"Dale Atkin" > wrote in
> "John_S03_Peterson" > wrote in message
>> A word of advice to all pet owners out there.
>> If your pet is sick and requires more than simple vaccinations or
>> special food, do NOT go to a vet who refuses to tell you over the
>> phone if he generally can do such and such a procedure or operation.
> Ya' know... I've never seen this happen. I've never heard of it
> happening either (at least not the way you describe it). Can you give
> some details of a case where you've seen this happen? Where you've
> called a vet and said 'do you do procedure x', and have them tell you
> that you'll have to go elsewhere when you're in the office. Note, this
> is entirely different than calling with 'my dog is lame can you treat
> him?', which requires a diagnosis, time, skills, possibly equipment
> and hence a charge. Also, try to remember that it isn't uncommon to
> have a client call and say 'x' is wrong with my dog 'can you treat
> him', only to find out that 'x' is not wrong with the dog, its in fact
> 'y'. 'x' might be something you can treat for, but 'y' isn't. 'x'
> might be very, very, uncommon, but 'y' very common (so you're
> confident that its not *in fact* 'x', but more likely 'y', but the
> client thinks is 'x', so you might in theory elect to see a patient
> where the client thinks 'x' is wrong, even though you can't treat for
> 'x'. I recall a case the other day when a client came in and said 'my
> dog's leg is broken' when in fact he'd pulled a muscle (although we
> could have treated both cases)
Please read the original post carefully. This has nothing to do with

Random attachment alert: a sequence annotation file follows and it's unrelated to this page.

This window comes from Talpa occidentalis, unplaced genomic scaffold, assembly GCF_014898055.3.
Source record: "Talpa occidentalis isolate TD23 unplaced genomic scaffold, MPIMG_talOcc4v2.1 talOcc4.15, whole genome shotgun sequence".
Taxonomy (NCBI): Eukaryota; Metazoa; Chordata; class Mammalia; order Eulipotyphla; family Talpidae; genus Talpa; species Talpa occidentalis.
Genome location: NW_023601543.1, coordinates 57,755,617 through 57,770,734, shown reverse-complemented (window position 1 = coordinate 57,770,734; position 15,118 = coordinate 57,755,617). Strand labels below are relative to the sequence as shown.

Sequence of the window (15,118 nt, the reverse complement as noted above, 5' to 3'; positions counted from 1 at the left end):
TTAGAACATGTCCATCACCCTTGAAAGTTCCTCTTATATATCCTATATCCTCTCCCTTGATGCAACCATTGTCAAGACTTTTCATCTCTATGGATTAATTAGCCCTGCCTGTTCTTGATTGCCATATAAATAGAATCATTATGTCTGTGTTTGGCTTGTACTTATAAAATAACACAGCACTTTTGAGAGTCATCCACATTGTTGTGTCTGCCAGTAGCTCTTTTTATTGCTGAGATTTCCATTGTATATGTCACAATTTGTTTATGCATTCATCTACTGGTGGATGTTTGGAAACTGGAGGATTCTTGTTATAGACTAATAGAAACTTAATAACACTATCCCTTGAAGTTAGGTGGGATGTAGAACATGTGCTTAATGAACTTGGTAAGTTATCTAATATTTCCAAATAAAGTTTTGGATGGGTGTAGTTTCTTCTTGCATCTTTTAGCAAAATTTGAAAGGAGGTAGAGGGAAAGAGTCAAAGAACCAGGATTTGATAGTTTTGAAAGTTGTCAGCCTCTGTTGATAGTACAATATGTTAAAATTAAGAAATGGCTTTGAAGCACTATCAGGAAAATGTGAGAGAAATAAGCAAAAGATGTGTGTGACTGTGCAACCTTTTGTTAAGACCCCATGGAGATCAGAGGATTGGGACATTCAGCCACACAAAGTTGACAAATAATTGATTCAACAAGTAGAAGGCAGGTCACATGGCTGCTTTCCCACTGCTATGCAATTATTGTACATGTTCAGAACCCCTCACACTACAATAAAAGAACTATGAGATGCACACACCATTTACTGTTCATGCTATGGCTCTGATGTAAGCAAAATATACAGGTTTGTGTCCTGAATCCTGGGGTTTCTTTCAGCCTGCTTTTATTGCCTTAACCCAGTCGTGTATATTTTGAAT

making a diagnosis, but a simple inquiry as to whether or not a clinic
can or does do a certain procedure (not ear cropping declawing or other
bad procedures) What they are saying is we won't comment until you pay a
office call fee. Unprofessional an dishonest, no way around it. I have
even had them tell me yes, we may do it and then get to their office and
say, no way we can do that procedure, you need a specialist.
>> Some vets play the "consult game" telling you that they cannot tell
>> you if they do such and such until they see your animal. Often you
>> wind up paying a consult fee only to be told "we cannot or will not
>> do that here". This is not simply a question of examining the animal,
>> since the vet SHOULD be able to tell you what procedures he/she can
>> generally do.
> Yes. They should, and in my experience do, but bear in mind, with
> something like fracture repair, there are varying degrees of
> competence required to repair a fracture. It may require looking at
> the animal to determine if the fracture can be repaired using the
> techniques they have available (if not, they may be forced to refer
Why do vets and those in the profession automatically assume you are
ignorant of medical procedures? Having worked in orthopedics, I already
know all about this.
>> If they cannot, they are not being honest and open with you and you
>> should not patronize such a veterinarian.
> The number one thing in choosing a vet, in my opinion is trust. You
> need to find someone you can understand, and trust. If not, you're
> wasting your money, and their time (as you won't likely be compliant
> with their directions anyways).
How many vets have you been to as a client? Maybe it's different in
Canada, but here in Arizona, there are many, many incompetent and
unprofessional veterinary services. The State Licensing Board was found
to be negligent in their oversight of AZ veterinarians by a State
Inspector General here.
>> Many of these veterinarians advertise they are full or complete
>> service veterinarians when they are NOT.
> I'd be leery of any vet practice that says they can do everything,
> unless they have a rather large staff, and rather large facility.
> There are so many specialties, that no one person can be an expert in
> all of them.
It's very funny. The small, do nothing offices, frequently advertise
"complete" or "full-service" and are anything but. Don't they screen out
liars in veterinary schools?